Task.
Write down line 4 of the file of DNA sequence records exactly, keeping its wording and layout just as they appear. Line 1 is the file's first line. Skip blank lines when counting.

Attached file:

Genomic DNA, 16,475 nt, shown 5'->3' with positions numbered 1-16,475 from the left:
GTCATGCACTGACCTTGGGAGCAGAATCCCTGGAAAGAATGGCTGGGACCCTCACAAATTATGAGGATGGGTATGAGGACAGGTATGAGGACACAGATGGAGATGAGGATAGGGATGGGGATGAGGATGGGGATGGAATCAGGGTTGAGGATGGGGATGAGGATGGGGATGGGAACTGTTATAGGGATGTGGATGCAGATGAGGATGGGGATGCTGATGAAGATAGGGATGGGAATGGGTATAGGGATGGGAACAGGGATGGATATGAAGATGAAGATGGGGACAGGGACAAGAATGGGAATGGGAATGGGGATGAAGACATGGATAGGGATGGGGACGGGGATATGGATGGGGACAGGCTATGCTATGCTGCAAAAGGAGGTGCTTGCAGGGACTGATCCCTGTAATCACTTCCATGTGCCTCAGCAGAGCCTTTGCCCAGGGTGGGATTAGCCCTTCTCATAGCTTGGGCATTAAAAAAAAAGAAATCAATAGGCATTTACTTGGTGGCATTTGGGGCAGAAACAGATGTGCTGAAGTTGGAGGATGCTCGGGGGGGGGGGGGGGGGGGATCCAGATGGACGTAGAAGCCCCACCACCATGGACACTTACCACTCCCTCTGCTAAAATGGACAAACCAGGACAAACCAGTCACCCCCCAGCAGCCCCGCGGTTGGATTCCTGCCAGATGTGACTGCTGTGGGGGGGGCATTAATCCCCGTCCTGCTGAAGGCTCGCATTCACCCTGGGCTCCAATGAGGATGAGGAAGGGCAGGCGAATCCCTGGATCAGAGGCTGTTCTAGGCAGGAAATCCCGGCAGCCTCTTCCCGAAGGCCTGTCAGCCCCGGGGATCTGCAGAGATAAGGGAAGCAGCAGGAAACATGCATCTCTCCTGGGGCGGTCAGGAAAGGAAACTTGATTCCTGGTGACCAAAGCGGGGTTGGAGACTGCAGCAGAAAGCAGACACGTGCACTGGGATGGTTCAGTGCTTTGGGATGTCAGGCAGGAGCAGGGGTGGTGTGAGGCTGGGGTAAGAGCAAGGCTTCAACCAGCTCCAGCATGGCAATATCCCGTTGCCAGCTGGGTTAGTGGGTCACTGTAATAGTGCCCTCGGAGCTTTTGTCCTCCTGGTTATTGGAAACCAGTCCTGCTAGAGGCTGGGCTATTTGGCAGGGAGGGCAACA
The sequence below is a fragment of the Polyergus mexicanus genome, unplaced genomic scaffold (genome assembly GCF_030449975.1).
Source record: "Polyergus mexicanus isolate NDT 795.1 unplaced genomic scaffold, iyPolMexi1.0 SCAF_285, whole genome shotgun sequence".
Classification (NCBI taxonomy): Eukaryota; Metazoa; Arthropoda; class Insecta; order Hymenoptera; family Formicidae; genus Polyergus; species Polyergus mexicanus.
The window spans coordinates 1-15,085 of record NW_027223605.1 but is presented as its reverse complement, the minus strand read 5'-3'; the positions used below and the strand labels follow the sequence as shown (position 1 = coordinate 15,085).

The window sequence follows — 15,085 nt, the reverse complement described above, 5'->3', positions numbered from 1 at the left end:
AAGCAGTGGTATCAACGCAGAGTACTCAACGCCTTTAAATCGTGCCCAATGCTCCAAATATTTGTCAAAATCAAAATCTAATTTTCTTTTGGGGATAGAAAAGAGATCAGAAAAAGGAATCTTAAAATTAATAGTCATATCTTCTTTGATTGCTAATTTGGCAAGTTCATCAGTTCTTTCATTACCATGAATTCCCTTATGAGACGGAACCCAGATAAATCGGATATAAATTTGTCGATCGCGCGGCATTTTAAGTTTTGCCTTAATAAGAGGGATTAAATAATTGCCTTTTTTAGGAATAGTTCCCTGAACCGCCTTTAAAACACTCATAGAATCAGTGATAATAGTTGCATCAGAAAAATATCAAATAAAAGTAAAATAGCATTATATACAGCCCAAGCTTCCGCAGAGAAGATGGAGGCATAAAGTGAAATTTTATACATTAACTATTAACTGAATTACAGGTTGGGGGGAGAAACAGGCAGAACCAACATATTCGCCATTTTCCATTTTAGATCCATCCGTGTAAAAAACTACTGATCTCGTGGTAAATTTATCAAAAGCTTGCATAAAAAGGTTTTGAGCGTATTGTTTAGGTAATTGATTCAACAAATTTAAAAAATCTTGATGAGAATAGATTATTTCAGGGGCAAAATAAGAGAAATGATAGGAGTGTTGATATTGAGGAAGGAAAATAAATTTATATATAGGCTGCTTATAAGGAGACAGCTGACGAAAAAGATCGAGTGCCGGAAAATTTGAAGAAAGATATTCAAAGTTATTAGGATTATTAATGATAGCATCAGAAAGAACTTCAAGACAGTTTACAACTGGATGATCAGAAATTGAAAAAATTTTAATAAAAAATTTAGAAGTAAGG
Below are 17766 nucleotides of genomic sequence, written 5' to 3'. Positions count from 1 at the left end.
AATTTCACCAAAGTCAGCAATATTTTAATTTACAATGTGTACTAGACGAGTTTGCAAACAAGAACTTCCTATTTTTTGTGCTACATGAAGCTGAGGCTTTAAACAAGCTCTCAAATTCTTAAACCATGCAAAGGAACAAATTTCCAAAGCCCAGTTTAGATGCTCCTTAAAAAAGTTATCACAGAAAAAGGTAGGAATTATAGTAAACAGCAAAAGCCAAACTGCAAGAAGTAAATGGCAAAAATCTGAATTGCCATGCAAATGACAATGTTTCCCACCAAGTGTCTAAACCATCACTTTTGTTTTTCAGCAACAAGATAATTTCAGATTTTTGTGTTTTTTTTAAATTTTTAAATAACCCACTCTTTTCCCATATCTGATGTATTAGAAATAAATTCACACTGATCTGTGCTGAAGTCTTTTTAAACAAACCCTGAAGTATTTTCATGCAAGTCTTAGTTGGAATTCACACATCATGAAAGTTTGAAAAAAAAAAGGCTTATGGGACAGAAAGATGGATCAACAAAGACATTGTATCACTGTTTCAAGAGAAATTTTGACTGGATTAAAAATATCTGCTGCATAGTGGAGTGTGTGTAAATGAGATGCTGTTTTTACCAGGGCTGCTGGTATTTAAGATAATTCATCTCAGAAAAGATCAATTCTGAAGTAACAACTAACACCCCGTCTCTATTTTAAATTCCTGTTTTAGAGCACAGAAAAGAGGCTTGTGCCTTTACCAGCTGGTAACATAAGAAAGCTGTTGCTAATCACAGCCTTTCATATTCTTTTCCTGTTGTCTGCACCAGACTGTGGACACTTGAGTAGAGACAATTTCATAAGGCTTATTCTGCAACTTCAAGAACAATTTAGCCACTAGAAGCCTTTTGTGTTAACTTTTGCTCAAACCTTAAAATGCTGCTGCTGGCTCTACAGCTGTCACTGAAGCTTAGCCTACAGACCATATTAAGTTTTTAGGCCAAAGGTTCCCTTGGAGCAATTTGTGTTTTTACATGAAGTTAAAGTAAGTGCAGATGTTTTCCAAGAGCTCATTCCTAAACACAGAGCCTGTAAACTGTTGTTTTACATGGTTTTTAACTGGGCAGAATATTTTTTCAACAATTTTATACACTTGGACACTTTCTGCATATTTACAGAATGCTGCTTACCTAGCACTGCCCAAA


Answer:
Source record: "Polyergus mexicanus isolate NDT 795.1 unplaced genomic scaffold, iyPolMexi1.0 SCAF_285, whole genome shotgun sequence".